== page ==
Supporters wait, Webster’s case goes to appeal
[subtitle] ‘There is some cherry picking where certain patients go in one direction and patients that have limited or no resources go in another direction. Many of us have experienced that.’
–Dr. Cyneetha Strong, president of the William J. Gunn Medical Society
St. Clair Murraine
Outlook staff writer
Longtime Tallahassee gastroenterologist Dr. Joseph Webster has turned his case against Tallahassee Memorial Hospital over to his South Florida attorney to handle the appeal phase.
While he didn’t say much about the process, Webster confirmed that the Judiciary Review Council voted to support the recommendation of TMH’s medical executive committee, which calls for removal of his privileges at TMH and revocation of his licenses.
Webster also reiterated that he’ll continue “until we get justice.” The appeal process should take 14 days, Webster said, without giving specific dates.
Since the issue became public in recent weeks, TMH administrators have been mum on the case, citing that it’s personnel policies prevents them from naming the person involved in the dispute.
Meanwhile, a cross-section of doctors and Leon County commissioner Bill Proctor have stepped up to show support for Webster.
The dispute between Webster and TMH has been ongoing since 2013 when he expressed his concern over being omitted from a list of gastroenterologists on emergency room calls. It reached boiling point recently when protesters marched in front of the hospital to show their support of Webster just days after he had a hearing with TMH’s administrators.
Webster contends that he has gotten six calls during the 30 years that he’s been with TMH, with most of those being for patients who couldn’t afford the cost. He also said that racism is at the core of the hospital’s action.
What Webster is experiencing has long been a trend for Black doctors, said Dr. Esaias Lee, a family medicine physician in the area for more than 30 years.
It’s unfortunate that Webster’s case has become a “Black vs. White, us vs. them” scenario, said Dr. Cyneetha Strong, president of the William J. Gunn Medical Society, a local affiliate of the National Medical Association.Strong said the situation presents a conundrum for her as president of an organization with a diverse membership, saying that the case could be a good starting point for a conversation about the roles that Black doctors could play with large health providers such as TMH.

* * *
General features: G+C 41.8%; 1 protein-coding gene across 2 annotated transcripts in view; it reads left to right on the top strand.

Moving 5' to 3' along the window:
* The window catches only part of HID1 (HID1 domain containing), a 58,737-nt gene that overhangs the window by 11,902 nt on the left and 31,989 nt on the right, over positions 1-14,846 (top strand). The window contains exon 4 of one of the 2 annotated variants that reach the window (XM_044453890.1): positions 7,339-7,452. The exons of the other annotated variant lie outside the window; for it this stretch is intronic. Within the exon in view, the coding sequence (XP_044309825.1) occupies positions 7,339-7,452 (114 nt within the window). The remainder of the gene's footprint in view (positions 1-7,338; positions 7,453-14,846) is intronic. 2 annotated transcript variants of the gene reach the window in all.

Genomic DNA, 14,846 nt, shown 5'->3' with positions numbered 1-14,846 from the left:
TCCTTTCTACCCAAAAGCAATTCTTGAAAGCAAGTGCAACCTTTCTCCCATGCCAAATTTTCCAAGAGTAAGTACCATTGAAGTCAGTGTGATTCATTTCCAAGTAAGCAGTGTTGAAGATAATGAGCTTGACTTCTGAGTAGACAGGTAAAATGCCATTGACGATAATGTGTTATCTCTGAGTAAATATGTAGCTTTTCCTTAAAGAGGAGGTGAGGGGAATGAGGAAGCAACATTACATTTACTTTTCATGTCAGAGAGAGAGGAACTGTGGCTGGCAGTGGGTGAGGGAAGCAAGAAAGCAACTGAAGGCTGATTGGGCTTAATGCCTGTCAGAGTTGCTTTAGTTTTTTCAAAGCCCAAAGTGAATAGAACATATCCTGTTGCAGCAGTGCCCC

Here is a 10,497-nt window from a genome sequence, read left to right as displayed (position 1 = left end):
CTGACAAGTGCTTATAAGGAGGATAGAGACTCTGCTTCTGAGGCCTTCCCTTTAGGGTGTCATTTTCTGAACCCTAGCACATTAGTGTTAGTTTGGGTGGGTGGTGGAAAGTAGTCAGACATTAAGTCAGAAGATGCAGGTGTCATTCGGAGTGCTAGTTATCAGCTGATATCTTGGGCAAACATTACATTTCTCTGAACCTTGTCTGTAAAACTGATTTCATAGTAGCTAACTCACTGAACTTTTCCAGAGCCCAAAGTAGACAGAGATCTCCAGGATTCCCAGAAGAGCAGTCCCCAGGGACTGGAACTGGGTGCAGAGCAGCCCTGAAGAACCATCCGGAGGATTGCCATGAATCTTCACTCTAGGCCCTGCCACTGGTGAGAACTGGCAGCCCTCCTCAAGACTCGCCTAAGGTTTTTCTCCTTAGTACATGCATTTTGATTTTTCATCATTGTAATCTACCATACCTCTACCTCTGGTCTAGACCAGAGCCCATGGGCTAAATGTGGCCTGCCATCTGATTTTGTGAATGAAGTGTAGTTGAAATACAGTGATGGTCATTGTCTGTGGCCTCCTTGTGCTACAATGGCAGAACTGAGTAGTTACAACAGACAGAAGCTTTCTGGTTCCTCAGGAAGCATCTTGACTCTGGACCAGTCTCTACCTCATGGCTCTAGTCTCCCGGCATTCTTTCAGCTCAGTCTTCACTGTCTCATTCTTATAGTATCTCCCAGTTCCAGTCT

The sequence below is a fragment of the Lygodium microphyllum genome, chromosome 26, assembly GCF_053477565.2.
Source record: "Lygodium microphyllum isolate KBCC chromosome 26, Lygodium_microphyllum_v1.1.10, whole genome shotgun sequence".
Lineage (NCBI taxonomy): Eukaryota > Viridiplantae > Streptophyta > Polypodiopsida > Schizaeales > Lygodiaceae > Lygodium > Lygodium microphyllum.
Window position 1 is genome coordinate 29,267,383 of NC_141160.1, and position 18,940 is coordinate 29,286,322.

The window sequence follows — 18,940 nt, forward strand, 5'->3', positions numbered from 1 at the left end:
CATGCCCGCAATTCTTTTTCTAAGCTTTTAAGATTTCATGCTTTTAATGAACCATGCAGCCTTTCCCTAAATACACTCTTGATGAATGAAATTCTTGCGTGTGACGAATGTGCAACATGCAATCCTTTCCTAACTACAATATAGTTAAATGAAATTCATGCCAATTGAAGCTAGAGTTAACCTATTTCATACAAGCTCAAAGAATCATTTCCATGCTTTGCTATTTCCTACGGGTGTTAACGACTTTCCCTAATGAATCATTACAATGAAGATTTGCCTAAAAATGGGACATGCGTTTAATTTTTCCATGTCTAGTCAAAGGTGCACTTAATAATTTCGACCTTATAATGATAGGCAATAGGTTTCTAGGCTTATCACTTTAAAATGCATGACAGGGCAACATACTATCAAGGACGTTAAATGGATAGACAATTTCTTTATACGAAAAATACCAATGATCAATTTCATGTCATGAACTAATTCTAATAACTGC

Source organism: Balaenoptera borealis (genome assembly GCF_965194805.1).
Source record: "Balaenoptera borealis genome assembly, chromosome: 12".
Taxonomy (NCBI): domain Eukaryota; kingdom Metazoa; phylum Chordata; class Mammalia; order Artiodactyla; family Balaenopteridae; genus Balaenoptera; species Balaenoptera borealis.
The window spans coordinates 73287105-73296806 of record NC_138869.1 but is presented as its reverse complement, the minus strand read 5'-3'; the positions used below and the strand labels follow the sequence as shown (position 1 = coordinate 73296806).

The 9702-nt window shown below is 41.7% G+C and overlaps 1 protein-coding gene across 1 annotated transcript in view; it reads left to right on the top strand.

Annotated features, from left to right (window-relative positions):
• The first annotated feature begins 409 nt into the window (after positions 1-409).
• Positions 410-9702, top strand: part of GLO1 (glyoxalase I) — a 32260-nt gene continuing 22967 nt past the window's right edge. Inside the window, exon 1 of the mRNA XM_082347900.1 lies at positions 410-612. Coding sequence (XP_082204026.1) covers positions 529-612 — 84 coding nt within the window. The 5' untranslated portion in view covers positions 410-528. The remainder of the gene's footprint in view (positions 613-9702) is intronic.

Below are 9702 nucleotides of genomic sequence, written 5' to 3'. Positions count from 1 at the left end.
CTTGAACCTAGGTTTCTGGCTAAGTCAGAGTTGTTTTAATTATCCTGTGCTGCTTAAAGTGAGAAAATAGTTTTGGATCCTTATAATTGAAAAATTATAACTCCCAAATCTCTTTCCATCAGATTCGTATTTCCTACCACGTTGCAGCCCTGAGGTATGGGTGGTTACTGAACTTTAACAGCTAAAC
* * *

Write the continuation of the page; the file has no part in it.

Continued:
“There’s certainly a David and Goliath issue; small independent practitioners vs. big groups, hospital vs. private,” she said. “There are racial things; inequities that still occur. There is some cherry picking where certain patients go in one direction and all the patients that have limited or no resources go in another direction. Many of us have experienced that.”
However, Lee, a staunch supporter of Webster, said there are a handful of Black physicians who are being paid well, while others have to take low-income patients.
For example, Lee said, early in his career he was paid just over $330 for delivery of a baby and year-round care of a mother and child, while White doctors were making at least $2,700 for the same service.
“It’s really tough for Black doctors, period,” Lee said. “We are in trouble. The community is in trouble.”
Leon County Commissioner Bill Proctor echoed Lee’s sentiments, saying that he was especially concerned about his District 1 constituents and how TMH’s ouster of Webster could affect patients from his district. He questioned TMH’s willingness to serve Black patients and whether the hospital was meeting its requirements for being funded by taxpayers.
“When you don’t accept my doctor, you aren’t accepting me in the hospital,” Proctor said. “When you threw Webster out, you threw me out. There is no way you could separate his denial (of privileges) and not simultaneously deny all of us who go to him.
“They’ve used him, abused him and now they are going to throwing him away like a disposable diaper. But the worst part is that in treating him like a disposable diaper, they threw him out of the hospital and he can’t come now to see me.”
Proctor said he has to support Webster, not only for his stance against the hospital’s practices, but because Webster has long been championing the cause of poor people.
“I represent them and he is my doctor,” Proctor said. “Plus, they are tax payers who support TMH. The people are trying to tell TMH that they want Dr. Webster, then they should listen.”